Since February this year the Somali National Army, working alongside AMISOM forces, have liberated twelve major towns and district capitals from Al Shabaab. Following liberation, it is essential that local government structures take root so that the Somali state can begin to assert some authority and control in the newly recovered districts – both to mitigate the risks of a power vacuum and to begin the process by which basic services such as security and justice might be provided to the people of these districts.
The Somali Ministry of Interior and Federalism (MoIF) set out the process by which it envisaged district administrations would be created. The MoIF’s ‘Stabilisation Plan’ started with deployment of twelve-person Caretaker Administrations to each of the districts, and then set out a process of creating interim and then permanent administrations. Under the plan, this political work is to be complemented by projects aimed at improving government infrastructure and supporting community priorities in the districts.
But the first step was to train the individuals the MoIF had identified for deployment to the districts as Caretaker Administrators, to bring them together in Mogadishu and to prepare them for the daunting task that lay ahead: to be the first Somali government officials in districts that had long been under the control of Al Shabaab.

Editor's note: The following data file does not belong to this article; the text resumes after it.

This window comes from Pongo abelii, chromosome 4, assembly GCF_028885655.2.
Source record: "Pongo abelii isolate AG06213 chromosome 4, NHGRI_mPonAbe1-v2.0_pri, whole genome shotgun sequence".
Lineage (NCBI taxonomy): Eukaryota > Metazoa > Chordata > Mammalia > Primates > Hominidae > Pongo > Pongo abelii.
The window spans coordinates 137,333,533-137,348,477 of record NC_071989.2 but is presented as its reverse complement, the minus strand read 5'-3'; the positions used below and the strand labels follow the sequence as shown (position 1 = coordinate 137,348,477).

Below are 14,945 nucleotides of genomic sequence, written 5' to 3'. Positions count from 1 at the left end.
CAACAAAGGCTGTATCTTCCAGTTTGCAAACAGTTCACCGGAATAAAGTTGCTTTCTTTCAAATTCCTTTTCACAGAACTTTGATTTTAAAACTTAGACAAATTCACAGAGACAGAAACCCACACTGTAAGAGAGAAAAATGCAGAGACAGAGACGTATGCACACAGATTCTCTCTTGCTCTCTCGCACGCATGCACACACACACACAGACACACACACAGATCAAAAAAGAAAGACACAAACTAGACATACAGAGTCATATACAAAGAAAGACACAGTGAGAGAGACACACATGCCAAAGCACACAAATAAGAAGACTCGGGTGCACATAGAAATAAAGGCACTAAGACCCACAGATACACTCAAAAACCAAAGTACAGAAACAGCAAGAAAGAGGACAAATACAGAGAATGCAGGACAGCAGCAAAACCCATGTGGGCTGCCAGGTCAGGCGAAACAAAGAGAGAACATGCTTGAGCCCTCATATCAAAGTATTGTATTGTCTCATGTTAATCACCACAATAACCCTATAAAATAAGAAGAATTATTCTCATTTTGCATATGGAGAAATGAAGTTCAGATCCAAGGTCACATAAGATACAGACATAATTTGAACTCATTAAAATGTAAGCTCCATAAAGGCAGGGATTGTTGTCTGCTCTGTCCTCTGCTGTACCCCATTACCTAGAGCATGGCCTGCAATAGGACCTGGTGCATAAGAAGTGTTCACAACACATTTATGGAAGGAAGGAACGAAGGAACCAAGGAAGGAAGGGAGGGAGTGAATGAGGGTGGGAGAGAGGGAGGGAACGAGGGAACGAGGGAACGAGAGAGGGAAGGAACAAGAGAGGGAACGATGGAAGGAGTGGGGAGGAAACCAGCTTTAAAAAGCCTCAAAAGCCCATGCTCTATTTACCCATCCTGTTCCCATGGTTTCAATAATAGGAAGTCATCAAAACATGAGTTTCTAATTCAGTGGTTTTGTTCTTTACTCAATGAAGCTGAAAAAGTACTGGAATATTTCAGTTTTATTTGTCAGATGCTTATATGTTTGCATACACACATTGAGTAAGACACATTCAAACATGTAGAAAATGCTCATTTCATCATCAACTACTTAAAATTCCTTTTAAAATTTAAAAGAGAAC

So it was in April this year that the Stability Fund, jointly with Sweden (which has since become a donor to the Fund), contracted the Electoral Institute for Sustainable Democracy (EISA) to develop and deliver training to some 165 caretaker administrators. Working closely with the MoIF and other Stability Fund consultants, EISA designed a week-long training package covering issues ranging from the roles of the caretakers, through service delivery on to how to manage the process of establishing interim administrations. The course was run three times over consecutive weeks, ending with a graduation ceremony attended by President Hassan Sheikh.
While the graduation ceremony marked the end of the training, it was just the beginning of the historic task faced by the administrators who have since deployed out to 12 districts where they have started to lay the foundations for governance and development. The challenges faced by these individuals are immense – not least the hardships posed by insecurity, austere conditions and poor access, but also the difficulties of negotiating conflicting political agendas, advancing the local process of establishing interim administrations, and delivering some support to the local population to demonstrate the benefits governance can bring.
The caretaker administrator training course was also just the beginning of the Stability Fund’s work to help build effective governance and deliver tangible results to the population. The Fund is working in several of the newly recovered districts to support the administrators and implement the MoIF’s plan, and will continue to expand its presence as more and more districts become accessible.